ltlmtnhomeopath NHS Evidence - #CAM http://www.library.nhs.uk/cam/SearchResults.aspx?tabID=289&catID=12423 #ten23 #homeopathy
There are 23 pages of information about CAM (but homeopathy is not mentioned on the front page, so why not link to where the homeopathy information is if it's mentioned on those pages). What is listed there relates to herbal remedies, acupuncture and the like.
During the writing of this post someone has looked at all the pages (more patience than me) and concluded:-
hywelowen @ltlmtnhomeopath: Actually, NONE of these 225 papers are about #homeopathy - no evidence there! http://bit.ly/4raYRa #ten23 #CAM
Here's what's on page one.
- Black cohosh (Cimicifuga racemosa): a systematic review of adverse events
...the abstract of which concludes "Black cohosh has been associated with serious safety concerns that urgently require further investigation."
- Acupuncture for tinnitus (Cochrane protocol)
note - this is a protocol of how Cochrane reviewers will review evidence, but it doesn't really constitute evidence itself.
"To assess whether acupuncture, either alone or in combination with other treatment, reduces the severity of tinnitus." - ie status unknown.
- Auricular acupuncture for opiate dependence in substance misuse treatment programmes (Cochrane protocol)
Again, it's a protcol, about ear acupuncture I think.
- Coenzyme Q10 for Parkinson's disease (Cochrane protocol)
Another protocol - evidence is, at time of publishing details of this protocol, undetermined.
"To assess the evidence from randomised controlled trials for the efficacy and safety of treatment with Coenzyme Q10 compared to placebo in patients with early and midstage Parkinson's disease."
- Reflexology for treatment of constipation (Cochrane protocol)
- Rheum officinale (a Chinese medicinal herb) for chronic kidney disease (Cochrane protocol)
- Spinal manipulative therapy for chronic low-back pain (Cochrane protocol)
- Traditional Chinese medicine for preventing postpartum hemorrhage (Cochrane protocol)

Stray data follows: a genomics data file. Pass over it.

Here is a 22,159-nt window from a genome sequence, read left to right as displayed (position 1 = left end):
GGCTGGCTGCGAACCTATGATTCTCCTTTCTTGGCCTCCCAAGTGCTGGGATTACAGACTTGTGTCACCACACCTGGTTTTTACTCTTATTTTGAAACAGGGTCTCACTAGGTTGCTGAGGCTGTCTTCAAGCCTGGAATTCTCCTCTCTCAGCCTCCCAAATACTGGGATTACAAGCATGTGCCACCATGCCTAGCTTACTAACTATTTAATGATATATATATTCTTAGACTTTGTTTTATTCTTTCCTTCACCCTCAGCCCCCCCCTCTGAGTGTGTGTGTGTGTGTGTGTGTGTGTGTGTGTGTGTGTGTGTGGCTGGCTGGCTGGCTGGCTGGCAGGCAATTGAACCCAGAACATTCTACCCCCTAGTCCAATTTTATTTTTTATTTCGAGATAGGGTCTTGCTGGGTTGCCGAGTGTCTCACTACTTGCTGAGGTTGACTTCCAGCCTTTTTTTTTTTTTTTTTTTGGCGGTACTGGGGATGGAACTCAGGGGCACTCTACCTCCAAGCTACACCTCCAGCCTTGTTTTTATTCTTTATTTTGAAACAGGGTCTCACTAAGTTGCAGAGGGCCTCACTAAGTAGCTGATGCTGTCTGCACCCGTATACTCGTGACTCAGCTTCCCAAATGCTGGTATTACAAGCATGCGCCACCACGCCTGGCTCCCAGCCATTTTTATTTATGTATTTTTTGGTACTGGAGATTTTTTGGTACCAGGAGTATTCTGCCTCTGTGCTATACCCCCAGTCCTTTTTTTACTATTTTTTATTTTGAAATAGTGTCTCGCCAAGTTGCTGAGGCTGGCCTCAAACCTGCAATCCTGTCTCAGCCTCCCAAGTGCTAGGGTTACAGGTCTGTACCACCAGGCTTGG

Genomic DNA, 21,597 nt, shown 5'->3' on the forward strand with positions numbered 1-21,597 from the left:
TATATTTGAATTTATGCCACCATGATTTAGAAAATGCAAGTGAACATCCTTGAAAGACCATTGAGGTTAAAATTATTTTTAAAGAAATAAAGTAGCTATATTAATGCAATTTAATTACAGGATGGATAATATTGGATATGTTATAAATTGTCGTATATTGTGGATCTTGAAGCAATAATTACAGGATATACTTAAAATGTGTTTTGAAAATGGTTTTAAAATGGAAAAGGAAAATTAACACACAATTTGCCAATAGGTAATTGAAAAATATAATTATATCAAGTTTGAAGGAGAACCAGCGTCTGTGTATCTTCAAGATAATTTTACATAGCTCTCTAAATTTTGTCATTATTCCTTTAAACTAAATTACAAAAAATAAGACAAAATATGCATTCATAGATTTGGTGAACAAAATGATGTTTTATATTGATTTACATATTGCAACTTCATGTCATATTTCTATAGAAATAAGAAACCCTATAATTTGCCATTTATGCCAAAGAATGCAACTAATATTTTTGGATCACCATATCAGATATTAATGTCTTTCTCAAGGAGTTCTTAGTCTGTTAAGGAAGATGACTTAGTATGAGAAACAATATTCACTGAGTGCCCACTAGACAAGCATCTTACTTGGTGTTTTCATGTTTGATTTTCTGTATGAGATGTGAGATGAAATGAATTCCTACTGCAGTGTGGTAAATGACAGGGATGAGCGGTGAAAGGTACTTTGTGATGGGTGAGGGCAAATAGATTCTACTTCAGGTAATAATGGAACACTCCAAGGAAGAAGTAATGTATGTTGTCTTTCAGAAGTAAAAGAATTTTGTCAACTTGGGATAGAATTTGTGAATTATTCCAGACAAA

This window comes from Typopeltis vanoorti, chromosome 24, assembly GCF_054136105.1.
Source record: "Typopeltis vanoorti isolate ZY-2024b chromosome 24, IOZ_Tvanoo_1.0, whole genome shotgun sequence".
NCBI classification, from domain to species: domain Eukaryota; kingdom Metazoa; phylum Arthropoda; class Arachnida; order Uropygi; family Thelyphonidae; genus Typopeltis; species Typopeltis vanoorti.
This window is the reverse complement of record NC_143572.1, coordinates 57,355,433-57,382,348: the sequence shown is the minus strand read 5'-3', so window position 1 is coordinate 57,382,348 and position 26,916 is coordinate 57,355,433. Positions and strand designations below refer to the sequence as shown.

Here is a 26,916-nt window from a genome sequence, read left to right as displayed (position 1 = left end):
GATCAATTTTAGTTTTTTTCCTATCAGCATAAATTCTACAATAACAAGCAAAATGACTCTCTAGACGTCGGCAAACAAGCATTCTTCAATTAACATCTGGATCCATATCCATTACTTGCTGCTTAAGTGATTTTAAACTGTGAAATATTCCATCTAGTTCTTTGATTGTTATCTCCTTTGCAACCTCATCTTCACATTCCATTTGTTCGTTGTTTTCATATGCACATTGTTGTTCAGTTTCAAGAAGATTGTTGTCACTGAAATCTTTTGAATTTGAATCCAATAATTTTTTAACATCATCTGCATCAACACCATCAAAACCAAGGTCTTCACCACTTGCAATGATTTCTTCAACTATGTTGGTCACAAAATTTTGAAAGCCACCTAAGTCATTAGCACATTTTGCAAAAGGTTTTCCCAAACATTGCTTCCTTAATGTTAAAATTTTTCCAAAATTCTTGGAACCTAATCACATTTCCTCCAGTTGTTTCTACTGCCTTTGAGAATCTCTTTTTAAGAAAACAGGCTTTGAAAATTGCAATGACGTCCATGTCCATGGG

all of these are Cochrane protocols
- 2009 Annual Evidence Update on CAM in Depression - Use of CAM
Unless I'm mistaken this study looks at the patterns of use of CAM by people with mental health problems, not whether or not it's effective, although the abstract does note that many people find it beneficial. The word 'homeopathy' doesn't appear anywhere in the summary listed on the page.
From what I've gathered about the #ten23 campaign it isn't about wiping homeopathy of the face of the earth, I don't think it's even about discrediting homeopathy (IMHO, a process already completed) but simply about releasing trained pharmacists from the ridiculous position of being asked to give advice about non-medicines, sold next to medicines, in a shop which has already admitted there's no evidence for their effectiveness but that it values patient choice...
I'm quite happy for people to carry on selling homeopathic pills in a non-medical setting. I'd rather they didn't but...
The NHS Evidence - CAM pages that actually do relate to homeopathy are here.
The third article listed (I picked the first one that mentioned homeopathy overtly in the title) wasn't too impressive.
- Homeopathy for childhood and adolescence ailments: systematic review of randomized clinical trials
"The review found no convincing evidence for the effectiveness of any therapeutic or preventive homeopathic interventions for the treatment of childhood and adolescent ailments."
1023 or #ten23 campaign